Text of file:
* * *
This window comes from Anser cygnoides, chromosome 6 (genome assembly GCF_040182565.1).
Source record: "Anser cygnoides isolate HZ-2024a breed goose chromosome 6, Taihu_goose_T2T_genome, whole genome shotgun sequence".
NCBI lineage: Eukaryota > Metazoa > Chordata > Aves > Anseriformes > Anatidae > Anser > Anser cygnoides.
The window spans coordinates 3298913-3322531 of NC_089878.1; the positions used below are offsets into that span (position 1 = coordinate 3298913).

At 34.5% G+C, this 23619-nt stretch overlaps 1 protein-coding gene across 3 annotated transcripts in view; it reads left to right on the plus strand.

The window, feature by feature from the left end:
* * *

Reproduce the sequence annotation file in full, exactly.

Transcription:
This window comes from Anser cygnoides, chromosome 6 (genome assembly GCF_040182565.1).
Source record: "Anser cygnoides isolate HZ-2024a breed goose chromosome 6, Taihu_goose_T2T_genome, whole genome shotgun sequence".
NCBI lineage: Eukaryota > Metazoa > Chordata > Aves > Anseriformes > Anatidae > Anser > Anser cygnoides.
The window spans coordinates 3298913-3322531 of NC_089878.1; the positions used below are offsets into that span (position 1 = coordinate 3298913).

At 34.5% G+C, this 23619-nt stretch overlaps 1 protein-coding gene across 3 annotated transcripts in view; it reads left to right on the plus strand.

The window, feature by feature from the left end: